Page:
Social Proof

Social proof is simply being influenced by others. People are more likely to do something if they see others do it, and this plays a large role in marketing. Influencer marketing and brand ambassadors are excellent examples of social proof being used for marketing. This can also be seen in reviews, testimonials, and products being labeled “bestsellers.”


Framing refers to the way something is presented, i.e., in a positive or negative light. Instead of saying that only 2 out of 10 people have a negative reaction, marketing agencies say that 8 out of 10 people found the product satisfactory. Although the same information is being presented, it is framed positively or negatively. This also applies to the reverse – to promote vaccines, instead of saying that people benefit from vaccines, a more effective strategy would be to highlight how many people die because they’re unvaccinated. Therefore, framing doesn’t depend on what is said, but more so on how it is said.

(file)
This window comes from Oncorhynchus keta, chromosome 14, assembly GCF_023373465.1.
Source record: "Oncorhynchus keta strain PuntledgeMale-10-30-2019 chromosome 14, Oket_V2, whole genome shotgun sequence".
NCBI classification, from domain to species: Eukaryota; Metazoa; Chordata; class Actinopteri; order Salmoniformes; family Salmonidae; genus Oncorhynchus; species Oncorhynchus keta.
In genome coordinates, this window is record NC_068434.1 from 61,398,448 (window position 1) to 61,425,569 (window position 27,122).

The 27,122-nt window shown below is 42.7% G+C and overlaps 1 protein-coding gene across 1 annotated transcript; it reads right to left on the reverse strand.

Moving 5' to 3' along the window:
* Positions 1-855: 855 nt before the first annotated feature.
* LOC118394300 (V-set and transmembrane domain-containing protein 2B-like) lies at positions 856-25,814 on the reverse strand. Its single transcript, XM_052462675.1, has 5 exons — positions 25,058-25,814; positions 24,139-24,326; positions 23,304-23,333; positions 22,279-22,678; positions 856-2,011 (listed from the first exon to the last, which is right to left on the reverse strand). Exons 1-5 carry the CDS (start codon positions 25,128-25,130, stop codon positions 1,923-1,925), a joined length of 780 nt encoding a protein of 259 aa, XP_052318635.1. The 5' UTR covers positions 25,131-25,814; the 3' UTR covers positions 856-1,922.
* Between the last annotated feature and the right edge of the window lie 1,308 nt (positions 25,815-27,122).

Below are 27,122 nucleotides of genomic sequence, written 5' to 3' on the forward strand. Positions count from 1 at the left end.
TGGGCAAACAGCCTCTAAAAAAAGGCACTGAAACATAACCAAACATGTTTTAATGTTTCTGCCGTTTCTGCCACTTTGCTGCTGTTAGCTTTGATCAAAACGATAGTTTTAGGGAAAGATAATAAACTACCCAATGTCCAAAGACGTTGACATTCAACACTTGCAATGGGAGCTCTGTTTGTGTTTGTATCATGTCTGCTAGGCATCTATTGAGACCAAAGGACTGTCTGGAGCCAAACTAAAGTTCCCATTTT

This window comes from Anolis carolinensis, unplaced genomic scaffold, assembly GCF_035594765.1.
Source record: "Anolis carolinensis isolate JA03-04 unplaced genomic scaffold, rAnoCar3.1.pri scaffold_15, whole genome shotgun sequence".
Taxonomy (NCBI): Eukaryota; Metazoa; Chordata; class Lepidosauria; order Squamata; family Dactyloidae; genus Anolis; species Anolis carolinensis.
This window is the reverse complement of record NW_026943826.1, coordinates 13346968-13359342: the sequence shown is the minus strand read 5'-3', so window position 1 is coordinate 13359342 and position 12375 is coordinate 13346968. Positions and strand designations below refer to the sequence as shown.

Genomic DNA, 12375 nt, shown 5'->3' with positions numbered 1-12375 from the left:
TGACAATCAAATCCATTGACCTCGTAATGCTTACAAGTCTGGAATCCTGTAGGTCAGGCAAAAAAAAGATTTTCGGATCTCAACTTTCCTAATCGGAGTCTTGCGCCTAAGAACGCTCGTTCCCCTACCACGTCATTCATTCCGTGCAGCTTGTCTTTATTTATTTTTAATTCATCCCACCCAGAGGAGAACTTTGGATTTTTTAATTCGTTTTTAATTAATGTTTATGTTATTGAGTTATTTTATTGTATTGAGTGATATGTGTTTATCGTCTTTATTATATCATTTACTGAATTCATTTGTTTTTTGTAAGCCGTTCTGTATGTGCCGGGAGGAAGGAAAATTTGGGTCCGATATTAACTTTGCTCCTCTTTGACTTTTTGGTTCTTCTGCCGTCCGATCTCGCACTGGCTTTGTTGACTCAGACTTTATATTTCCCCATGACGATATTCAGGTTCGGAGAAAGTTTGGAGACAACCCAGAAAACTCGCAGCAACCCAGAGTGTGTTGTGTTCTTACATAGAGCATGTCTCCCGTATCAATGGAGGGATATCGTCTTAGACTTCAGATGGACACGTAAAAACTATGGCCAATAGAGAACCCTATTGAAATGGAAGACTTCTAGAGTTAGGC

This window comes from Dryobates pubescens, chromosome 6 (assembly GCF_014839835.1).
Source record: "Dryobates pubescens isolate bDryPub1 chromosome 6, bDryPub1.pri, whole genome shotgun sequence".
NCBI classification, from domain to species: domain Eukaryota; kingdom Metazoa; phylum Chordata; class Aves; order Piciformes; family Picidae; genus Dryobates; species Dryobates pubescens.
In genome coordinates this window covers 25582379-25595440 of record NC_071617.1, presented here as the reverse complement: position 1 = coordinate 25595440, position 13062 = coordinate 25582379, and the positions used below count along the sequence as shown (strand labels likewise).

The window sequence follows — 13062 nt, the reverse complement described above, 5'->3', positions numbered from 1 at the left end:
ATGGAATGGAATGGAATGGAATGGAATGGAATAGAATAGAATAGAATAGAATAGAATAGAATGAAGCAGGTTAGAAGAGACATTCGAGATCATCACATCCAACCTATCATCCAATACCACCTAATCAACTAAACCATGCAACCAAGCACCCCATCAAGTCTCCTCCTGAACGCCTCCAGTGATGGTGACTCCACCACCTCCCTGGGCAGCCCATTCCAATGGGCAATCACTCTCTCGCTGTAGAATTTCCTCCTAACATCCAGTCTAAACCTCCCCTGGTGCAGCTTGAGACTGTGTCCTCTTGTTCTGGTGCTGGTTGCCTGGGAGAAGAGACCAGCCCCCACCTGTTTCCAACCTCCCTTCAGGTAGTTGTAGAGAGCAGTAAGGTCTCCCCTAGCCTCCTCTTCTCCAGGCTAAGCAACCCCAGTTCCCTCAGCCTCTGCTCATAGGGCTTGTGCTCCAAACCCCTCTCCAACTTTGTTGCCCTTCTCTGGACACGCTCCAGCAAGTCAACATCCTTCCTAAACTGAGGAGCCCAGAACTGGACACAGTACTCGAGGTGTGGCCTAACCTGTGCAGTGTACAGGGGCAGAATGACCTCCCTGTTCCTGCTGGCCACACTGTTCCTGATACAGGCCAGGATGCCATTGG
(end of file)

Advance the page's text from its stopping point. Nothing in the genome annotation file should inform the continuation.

Hobson’s +1 Choice Effect

Hobson’s Choice refers to “a take it or leave it” mentality – this marketing technique adds something extra (+1) to nudge the consumer to opt for finishing the purchase. One of the most common implementations of this technique is during checkout, where you are offered gift wrapping. This option is an additional incentive to finish your purchase.

Mere Exposure Effect

This theory works based on the principle that the more people are familiar with a product, the more they will develop a preference for it. This strategy is used in marketing across all platforms and is especially important when it comes to social media marketing.

Loss Aversion

Research has shown that people would rather avoid a loss than gain something. Loss is felt more deeply than gain, and this is one of the most important psychological strategies used in marketing. Free trials are based on loss aversion – once someone has used Netflix for a month, they’re more likely to pay for a subscription in order to avoid losing access to the service.

This is also why late fees are so effective – even more so than early discounts, even when they’re the same value. Other examples include money-back guarantees and minimums for free shipping.